BitSE Launches Blockchain-Based VeChain Platform, Teams Up With PwC
Shanghai-based Blockchain-as-a-Service (BaaS) company, BitSE, is opening possibilities for every industry with the official launch of VeChain, a cloud product management platform built on a blockchain, at a recent event in Shanghai.
Due to a shared interest in expanding the use of blockchain technologies, BitSE is collaborating with PricewaterhouseCoopers (PwC) to boost blockchain adoption in the Asian Pacific markets, with the goal to help their clients design and implement innovative blockchain solutions.
VeChain focuses on four areas: anti-counterfeiting, supply chain management, asset management and client experiences. By putting unique IDs on the blockchain and embedding each product with an NFC (Near Field Communication) chip, RFID (Radio Frequency Identification) tag or QR (Quick Response) code, all of which can verify whether an item is genuine or not, VeChain provides an opportunity for different enterprises to easily create, manage, maintain and update shared data.
BitSE COO Sunny Lu told Bitcoin Magazine that the VeChain launch is a symbolic moment, not just for BitSE but for the whole industry.
“We found the right path to apply blockchain technology,” Lu said. “The best way to know if a technology is impacting the world is by seeing if that technology can be monetized, and even before the launch we had signed some contracts with clients.”
BitSE is hoping to achieve three objectives with the launch of VeChain.
First, by putting unique IDs on the blockchain, they want to apply blockchain technology to creating a transparent supply chain. VeChain can solve issues related to counterfeit products, through tracking and tracing merchandise, communication and cooperation among different parties in the supply chain, and supervision by government agencies, to name a few.
Only last month at Shanghai’s Fashion Week, BitSE’s VeChain project teamed up with independent fashion label Babyghost to put fashion on the blockchain.
By doing so, they gave the fashion crowd a unique experience, linking the fashion world with the digital world, and giving customers the ability to discover product information about the clothing they buy.
“This collaboration brought new meaning to Fashion Tech,” Lu said. “We believe it fits perfectly into what the fashion industry needs — giving extraordinary and unique experiences to others.”
The second objective BitSE wants to achieve through VeChain is to make a connection between the different IT systems that operate on the supply chain. Lu said that current IT systems are kept separate from one another, creating a lack of trust regarding the information among the various parties.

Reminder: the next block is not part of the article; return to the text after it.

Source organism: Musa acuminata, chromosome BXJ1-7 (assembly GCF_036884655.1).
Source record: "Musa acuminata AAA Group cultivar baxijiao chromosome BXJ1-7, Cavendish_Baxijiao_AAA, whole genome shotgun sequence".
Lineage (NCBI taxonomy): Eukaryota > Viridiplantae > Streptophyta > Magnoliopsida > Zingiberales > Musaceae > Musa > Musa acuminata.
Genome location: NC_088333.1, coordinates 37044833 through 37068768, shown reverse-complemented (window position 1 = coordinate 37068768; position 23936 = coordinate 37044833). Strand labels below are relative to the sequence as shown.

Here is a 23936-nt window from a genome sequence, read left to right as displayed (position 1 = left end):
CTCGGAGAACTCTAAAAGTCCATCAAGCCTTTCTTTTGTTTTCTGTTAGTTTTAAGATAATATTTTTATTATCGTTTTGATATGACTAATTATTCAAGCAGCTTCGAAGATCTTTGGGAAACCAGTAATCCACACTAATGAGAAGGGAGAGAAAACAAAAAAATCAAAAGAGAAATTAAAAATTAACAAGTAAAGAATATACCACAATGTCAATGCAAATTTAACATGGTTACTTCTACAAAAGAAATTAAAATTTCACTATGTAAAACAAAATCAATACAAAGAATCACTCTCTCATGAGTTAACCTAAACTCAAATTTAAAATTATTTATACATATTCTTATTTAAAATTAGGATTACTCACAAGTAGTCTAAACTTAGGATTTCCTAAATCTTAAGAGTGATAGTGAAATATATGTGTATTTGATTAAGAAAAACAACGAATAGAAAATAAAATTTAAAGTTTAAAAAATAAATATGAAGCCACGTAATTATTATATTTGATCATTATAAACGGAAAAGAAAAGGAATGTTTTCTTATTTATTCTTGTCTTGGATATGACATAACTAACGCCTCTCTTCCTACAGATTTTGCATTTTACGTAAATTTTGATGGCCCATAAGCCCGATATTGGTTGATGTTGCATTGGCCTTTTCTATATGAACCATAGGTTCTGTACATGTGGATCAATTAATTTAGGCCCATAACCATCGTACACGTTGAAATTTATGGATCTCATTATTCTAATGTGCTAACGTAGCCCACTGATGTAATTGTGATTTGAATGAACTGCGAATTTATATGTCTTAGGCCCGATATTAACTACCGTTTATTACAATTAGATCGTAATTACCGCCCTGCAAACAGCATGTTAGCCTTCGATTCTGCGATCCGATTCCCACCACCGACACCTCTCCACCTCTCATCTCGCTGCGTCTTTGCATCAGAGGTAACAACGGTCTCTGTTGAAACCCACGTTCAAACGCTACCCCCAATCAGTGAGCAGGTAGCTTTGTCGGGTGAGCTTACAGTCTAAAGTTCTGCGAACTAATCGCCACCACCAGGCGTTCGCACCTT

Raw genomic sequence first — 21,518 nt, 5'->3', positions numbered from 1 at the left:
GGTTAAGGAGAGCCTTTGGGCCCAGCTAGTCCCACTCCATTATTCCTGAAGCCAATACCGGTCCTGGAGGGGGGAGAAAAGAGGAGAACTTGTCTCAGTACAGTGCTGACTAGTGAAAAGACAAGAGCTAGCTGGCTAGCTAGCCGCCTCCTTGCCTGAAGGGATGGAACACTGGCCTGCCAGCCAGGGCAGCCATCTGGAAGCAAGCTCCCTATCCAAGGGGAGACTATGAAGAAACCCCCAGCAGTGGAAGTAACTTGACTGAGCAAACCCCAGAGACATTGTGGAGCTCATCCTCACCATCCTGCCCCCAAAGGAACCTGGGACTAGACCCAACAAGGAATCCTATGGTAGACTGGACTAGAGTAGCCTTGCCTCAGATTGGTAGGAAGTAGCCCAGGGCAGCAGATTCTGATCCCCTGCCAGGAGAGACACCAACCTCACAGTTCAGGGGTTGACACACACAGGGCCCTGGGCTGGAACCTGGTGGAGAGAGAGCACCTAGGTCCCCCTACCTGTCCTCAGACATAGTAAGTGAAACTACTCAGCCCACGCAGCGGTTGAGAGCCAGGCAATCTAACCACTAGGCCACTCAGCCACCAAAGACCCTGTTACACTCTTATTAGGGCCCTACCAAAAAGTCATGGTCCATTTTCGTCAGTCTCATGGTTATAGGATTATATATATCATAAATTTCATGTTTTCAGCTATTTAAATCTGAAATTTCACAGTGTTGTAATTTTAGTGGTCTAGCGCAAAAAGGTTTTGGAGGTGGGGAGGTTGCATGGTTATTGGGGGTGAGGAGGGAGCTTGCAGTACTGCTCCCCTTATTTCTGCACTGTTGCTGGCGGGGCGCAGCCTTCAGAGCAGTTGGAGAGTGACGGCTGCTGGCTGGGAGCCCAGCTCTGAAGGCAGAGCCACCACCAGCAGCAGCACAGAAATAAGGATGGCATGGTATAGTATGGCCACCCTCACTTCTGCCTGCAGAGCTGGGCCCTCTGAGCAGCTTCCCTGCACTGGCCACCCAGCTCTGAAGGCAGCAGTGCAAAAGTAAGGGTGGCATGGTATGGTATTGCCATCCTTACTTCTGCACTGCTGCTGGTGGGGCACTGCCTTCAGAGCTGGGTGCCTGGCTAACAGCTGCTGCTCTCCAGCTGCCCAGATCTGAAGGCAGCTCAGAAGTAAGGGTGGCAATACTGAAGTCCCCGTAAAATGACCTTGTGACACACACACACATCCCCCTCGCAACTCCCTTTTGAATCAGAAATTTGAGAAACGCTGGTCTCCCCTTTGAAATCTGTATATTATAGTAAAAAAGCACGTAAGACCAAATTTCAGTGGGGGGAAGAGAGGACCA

“With VeChain, we can make a connected information system that will help automate much of the supply chain,” he said. “We want to enable the commercial world to do something they weren’t able to do before and wouldn’t be able to do without this platform.”
Thirdly, they are attempting to increase the efficiency of the supply chain. At present, a lot of processes still run on paper, requiring a high amount of trust in the system. BitSE plans to integrate the flow of funds, information and goods, and to decentralize the trust aspect of trade.
Teaming Up with PwC
Speaking at the recent Shanghai Conference, Elton Huang, Senior Partner for PwC’s Shanghai office and the central markets leader, said that when choosing to work with a startup company, PwC looks to see what that company is working for: money, fame or a special mission.
“The mission of PwC is to solve important problems and build up social credit,” he said. “PwC focuses on companies whose motivation is to solve important problems.”
According to Huang, there are three big blockchain-related opportunities for the partnership with BitSE: the opportunity for 400 million middle class consumers in the country to participate in anticounterfeiting, thus producing a boom in the economy; finding solutions to improve service efficiency; and the need for true industrial automation, including an industrial Internet of Things (IoT).
Lu said that BitSE decided to partner with PwC because, while BitSE has expertise in blockchain technology and applications, PwC has vast business resources and industry knowhow. As such, Lu believes it will be a very effective partnership.
Along with monitoring over 200 technologies globally — such as augmented reality, virtual reality, artificial intelligence, robotics and blockchain — PwC is eager to cooperate with BitSE and VeChain, which resulted in the signing of a strategic joint business relationship agreement on May 31 this year.
“Before our partnership, we couldn’t imagine what a disruptive force PwC could be with new technology,” Lu adds. “We provided them with our blockchain knowledge, they provided us with their business experience, [and we have] engaged customers together and made significant progress delivering projects.”
PwC employs more than 200,000 people around the world, including nearly 10,000 people in China, and generates over $30 billion in yearly revenue. As it celebrates its 110th anniversary this year, there is the perception that PwC is too big to be innovative.
Huang acknowledged change can be hard for a company as big as PwC. We live in an uncertain world with the elite controlling many of resources, he said. And yet, if you take the example of the financial industry, if the center is removed, we share one ledger.
“In other words,” he added, “all the information held by banks is not bank centric, but distributed and shared. You will find that the uncertainty of the world changes, [and that while] information between people is asymmetrical, with blockchain technology that will change.”